THE PHYSICIAN S ROLE IN HELPING PATIENTS RETURN TO WORK AFTER AN ILLNESS OR INJURY (UPDATE 2000) CMA POLICY THE PHYSICIAN S ROLE IN HELPING PATIENTS RETURN TO WORK AFTER AN ILLNESS OR INJURY (UPDATE 2000) This policy addresses the role of attending physicians in assisting their patients to return

More information

HORIZON OIL LIMITED (ABN: 51 009 799 455)

HORIZON OIL LIMITED (ABN: 51 009 799 455) HORIZON OIL LIMITED (ABN: 51 009 799 455) CORPORATE CODE OF CONDUCT Corporate code of conduct Page 1 of 7 1 Introduction This is the corporate code of conduct ( Code ) for Horizon Oil Limited ( Horizon

More information

APPENDIX C: HIV/AIDS TEXAS MEDICAID PROVIDER PROCEDURES MANUAL: VOL. 1

APPENDIX C: HIV/AIDS TEXAS MEDICAID PROVIDER PROCEDURES MANUAL: VOL. 1 APPENDIX C: HIV/AIDS TEXAS MEDICAID PROVIDER PROCEDURES MANUAL: VOL. 1 DECEMBER 2016 TEXAS MEDICAID PROVIDER PROCEDURES MANUAL: VOL. 1 DECEMBER 2016 APPENDIX C: HIV/AIDS Table of Contents C.1 CDC Revised

More information

ORANGE COUNTY BAR ASSOCIATION. Formal Opinion 2011-01 (Collaborative Family Law)

ORANGE COUNTY BAR ASSOCIATION. Formal Opinion 2011-01 (Collaborative Family Law) ORANGE COUNTY BAR ASSOCIATION Formal Opinion 2011-01 (Collaborative Family Law) Issue: Can a family lawyer enter into a collaborative law agreement consistent with her ethical duties, notwithstanding the

More information

Assessing Risk in Social and Behavioral Sciences

Assessing Risk in Social and Behavioral Sciences Tracy Arwood, MS Clemson University Sangeeta Panicker, PhD American Psychological Association Assessing Risk in Social and Behavioral Sciences Assessing Risk in Social and Behavioral Sciences Content Authors

More information

Ethics in Biomedical Engineering. Ethics and morality. Ethical theories. Kantianism (Kant, 1724-1804) Act Utilitarianism (Bentham, 1748-1832)

Ethics in Biomedical Engineering. Ethics and morality. Ethical theories. Kantianism (Kant, 1724-1804) Act Utilitarianism (Bentham, 1748-1832) Ethics in Biomedical Engineering E. Morin, Queen s University Ethics and morality Ethics is the philosophical study of morality Examination of moral beliefs and behaviours Study of right and wrong and

More information

FAMILY VIOLENCE PREVENTION ACT (ZPND) Article 1 (Purpose of the Act)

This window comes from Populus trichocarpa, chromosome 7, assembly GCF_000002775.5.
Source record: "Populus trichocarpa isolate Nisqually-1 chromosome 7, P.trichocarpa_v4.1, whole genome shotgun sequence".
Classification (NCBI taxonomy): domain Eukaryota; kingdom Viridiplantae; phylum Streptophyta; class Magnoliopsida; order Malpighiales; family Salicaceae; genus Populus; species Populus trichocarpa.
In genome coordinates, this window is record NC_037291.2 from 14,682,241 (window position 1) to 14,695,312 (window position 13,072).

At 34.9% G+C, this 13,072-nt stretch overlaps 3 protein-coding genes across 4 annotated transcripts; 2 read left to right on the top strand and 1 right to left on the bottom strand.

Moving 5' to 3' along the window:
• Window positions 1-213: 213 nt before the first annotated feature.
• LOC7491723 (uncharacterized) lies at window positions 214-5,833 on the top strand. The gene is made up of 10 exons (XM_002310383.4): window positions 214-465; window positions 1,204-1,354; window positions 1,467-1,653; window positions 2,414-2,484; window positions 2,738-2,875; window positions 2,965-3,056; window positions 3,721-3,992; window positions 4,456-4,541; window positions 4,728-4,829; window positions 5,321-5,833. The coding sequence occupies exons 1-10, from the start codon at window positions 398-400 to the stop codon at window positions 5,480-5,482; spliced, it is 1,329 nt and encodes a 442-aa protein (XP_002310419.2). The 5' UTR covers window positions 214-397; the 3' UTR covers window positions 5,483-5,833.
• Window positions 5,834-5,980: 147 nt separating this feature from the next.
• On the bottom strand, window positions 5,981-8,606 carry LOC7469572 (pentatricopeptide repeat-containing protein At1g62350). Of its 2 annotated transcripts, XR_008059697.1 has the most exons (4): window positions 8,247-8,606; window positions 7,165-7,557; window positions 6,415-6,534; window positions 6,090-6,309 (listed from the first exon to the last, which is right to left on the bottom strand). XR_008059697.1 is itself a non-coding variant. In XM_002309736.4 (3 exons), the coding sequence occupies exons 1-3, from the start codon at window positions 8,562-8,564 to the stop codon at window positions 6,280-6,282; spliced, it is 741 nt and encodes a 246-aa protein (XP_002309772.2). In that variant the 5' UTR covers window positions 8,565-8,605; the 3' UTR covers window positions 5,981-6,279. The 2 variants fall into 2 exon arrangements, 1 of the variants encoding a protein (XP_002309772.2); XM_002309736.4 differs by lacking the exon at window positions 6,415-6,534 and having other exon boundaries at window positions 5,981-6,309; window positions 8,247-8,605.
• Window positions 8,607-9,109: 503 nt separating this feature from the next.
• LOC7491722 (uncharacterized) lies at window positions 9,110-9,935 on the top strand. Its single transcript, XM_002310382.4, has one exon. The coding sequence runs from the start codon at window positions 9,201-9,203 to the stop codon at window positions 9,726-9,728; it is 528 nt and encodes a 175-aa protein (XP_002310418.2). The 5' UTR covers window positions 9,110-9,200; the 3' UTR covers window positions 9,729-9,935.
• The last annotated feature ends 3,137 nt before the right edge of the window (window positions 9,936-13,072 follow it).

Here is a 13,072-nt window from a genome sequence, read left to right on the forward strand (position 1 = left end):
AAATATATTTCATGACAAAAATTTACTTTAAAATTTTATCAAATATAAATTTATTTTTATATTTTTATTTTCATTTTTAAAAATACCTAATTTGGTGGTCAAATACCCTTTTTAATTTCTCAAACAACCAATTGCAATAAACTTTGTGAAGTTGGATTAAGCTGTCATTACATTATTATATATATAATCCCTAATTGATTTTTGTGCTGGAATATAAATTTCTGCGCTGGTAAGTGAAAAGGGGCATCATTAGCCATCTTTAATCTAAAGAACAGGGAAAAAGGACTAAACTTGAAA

FAMILY VIOLENCE PREVENTION ACT (ZPND) Article 1 (Purpose of the Act) FAMILY VIOLENCE PREVENTION ACT (ZPND) Part One: GENERAL PROVISIONS Article 1 (Purpose of the Act) (1) This Act defines the notion of violence in families, the role and tasks of state authorities, holders

More information

University of Hawai i Human Studies Program. Guidelines for Developing a Clinical Research Protocol

University of Hawai i Human Studies Program. Guidelines for Developing a Clinical Research Protocol University of Hawai i Human Studies Program Guidelines for Developing a Clinical Research Protocol Following are guidelines for writing a clinical research protocol for submission to the University of

More information

LEGAL PROTECTIONS FOR PEOPLE WITH HIV IN THE WORKPLACE (Reviewed: November 2008)

LEGAL PROTECTIONS FOR PEOPLE WITH HIV IN THE WORKPLACE (Reviewed: November 2008) Gay & Lesbian Advocates & Defenders 30 Winter Street, Suite 800 Boston, MA 02108 Phone: 617.426.1350 Fax: 617.426.3594 Website: www.glad.org LEGAL PROTECTIONS FOR PEOPLE WITH HIV IN THE WORKPLACE (Reviewed:

More information

Ethical Principles for Abortion Care

Ethical Principles for Abortion Care Ethical Principles for Abortion Care INTRODUCTION These ethical principles have been developed by the Board of the National Abortion Federation as a guide for practitioners involved in abortion care. This

More information

Code of Ethics for Nurses in Australia

Code of Ethics for Nurses in Australia Code of Ethics for Nurses in Australia Developed under the auspices of Australian Nursing Council Inc, Royal College of Nursing Australia, Australian Nursing Federation Code of Ethics for Nurses in Australia

More information

Ethical Theories. A comparison of the three main branches of normative ethics

Ethical Theories. A comparison of the three main branches of normative ethics Ethical Theories A comparison of the three main branches of normative ethics Three main Ethical Approaches Three main approaches to normative ethics: Virtue ethics (ethics of character) Consequentialism

More information

Ethics: What Is Right?

Ethics: What Is Right? 8 Ethics: What Is Right? The word ethics comes from the Greek word ethos, meaning custom. The Latin equivalent of this term is mores (customs), from which we derive our words moral and morality. Although

More information

CODE OF ETHICS AND GUIDE TO ETHICAL CONDUCT FOR RESIDENTIAL AGED CARE

CODE OF ETHICS AND GUIDE TO ETHICAL CONDUCT FOR RESIDENTIAL AGED CARE CODE OF ETHICS AND GUIDE TO ETHICAL CONDUCT FOR RESIDENTIAL AGED CARE The following organisations support, for a trial period, this Code of Ethics and the associated Guide to Ethical Conduct. Council on

More information

International Paralympic Committee Medical Code. December 2011

International Paralympic Committee Medical Code. December 2011 International Paralympic Committee Medical Code December 2011 This version of the IPC Medical Code has been approved by the IPC General Assembly December 2011. IPC Medical Code 1 Preamble 1. The Paralympic

More information

United Nations Educational, Scientific and Cultural Organisation Organisation des Nations Unies pour l éducation, la science et la culture

United Nations Educational, Scientific and Cultural Organisation Organisation des Nations Unies pour l éducation, la science et la culture United Nations Educational, Scientific and Cultural Organisation Organisation des Nations Unies pour l éducation, la science et la culture International Bioethics Committee (IBC) Distribution: limited